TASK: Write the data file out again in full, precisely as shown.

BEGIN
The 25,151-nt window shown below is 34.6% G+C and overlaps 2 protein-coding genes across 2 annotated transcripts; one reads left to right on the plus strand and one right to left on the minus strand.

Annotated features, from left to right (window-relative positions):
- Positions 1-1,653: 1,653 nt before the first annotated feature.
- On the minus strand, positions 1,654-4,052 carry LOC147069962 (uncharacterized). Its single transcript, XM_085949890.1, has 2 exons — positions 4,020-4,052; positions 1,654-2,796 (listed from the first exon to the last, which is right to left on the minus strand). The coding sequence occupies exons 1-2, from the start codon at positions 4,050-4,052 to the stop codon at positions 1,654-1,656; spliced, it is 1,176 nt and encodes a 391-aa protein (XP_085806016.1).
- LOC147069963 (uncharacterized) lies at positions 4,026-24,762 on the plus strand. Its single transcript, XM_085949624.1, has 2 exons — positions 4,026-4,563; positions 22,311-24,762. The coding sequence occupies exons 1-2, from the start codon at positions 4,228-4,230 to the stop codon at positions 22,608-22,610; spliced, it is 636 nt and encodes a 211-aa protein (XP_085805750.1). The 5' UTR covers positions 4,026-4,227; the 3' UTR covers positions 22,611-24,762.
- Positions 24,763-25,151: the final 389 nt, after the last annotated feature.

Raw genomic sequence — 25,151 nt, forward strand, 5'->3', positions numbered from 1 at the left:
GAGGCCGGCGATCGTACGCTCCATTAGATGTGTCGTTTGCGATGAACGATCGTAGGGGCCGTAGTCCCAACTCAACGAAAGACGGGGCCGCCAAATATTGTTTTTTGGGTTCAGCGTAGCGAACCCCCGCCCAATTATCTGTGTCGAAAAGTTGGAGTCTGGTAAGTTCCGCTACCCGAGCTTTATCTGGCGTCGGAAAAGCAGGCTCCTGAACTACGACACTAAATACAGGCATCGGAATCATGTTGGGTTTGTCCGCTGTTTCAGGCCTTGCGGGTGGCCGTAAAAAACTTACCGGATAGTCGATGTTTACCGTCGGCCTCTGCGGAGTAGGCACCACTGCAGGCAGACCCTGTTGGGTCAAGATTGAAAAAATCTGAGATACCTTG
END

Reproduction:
The 25,151-nt window shown below is 34.6% G+C and overlaps 2 protein-coding genes across 2 annotated transcripts; one reads left to right on the plus strand and one right to left on the minus strand.

Annotated features, from left to right (window-relative positions):
- Positions 1-1,653: 1,653 nt before the first annotated feature.
- On the minus strand, positions 1,654-4,052 carry LOC147069962 (uncharacterized). Its single transcript, XM_085949890.1, has 2 exons — positions 4,020-4,052; positions 1,654-2,796 (listed from the first exon to the last, which is right to left on the minus strand). The coding sequence occupies exons 1-2, from the start codon at positions 4,050-4,052 to the stop codon at positions 1,654-1,656; spliced, it is 1,176 nt and encodes a 391-aa protein (XP_085806016.1).
- LOC147069963 (uncharacterized) lies at positions 4,026-24,762 on the plus strand. Its single transcript, XM_085949624.1, has 2 exons — positions 4,026-4,563; positions 22,311-24,762. The coding sequence occupies exons 1-2, from the start codon at positions 4,228-4,230 to the stop codon at positions 22,608-22,610; spliced, it is 636 nt and encodes a 211-aa protein (XP_085805750.1). The 5' UTR covers positions 4,026-4,227; the 3' UTR covers positions 22,611-24,762.
- Positions 24,763-25,151: the final 389 nt, after the last annotated feature.

Raw genomic sequence — 25,151 nt, forward strand, 5'->3', positions numbered from 1 at the left:
GAGGCCGGCGATCGTACGCTCCATTAGATGTGTCGTTTGCGATGAACGATCGTAGGGGCCGTAGTCCCAACTCAACGAAAGACGGGGCCGCCAAATATTGTTTTTTGGGTTCAGCGTAGCGAACCCCCGCCCAATTATCTGTGTCGAAAAGTTGGAGTCTGGTAAGTTCCGCTACCCGAGCTTTATCTGGCGTCGGAAAAGCAGGCTCCTGAACTACGACACTAAATACAGGCATCGGAATCATGTTGGGTTTGTCCGCTGTTTCAGGCCTTGCGGGTGGCCGTAAAAAACTTACCGGATAGTCGATGTTTACCGTCGGCCTCTGCGGAGTAGGCACCACTGCAGGCAGACCCTGTTGGGTCAAGATTGAAAAAATCTGAGATACCTTG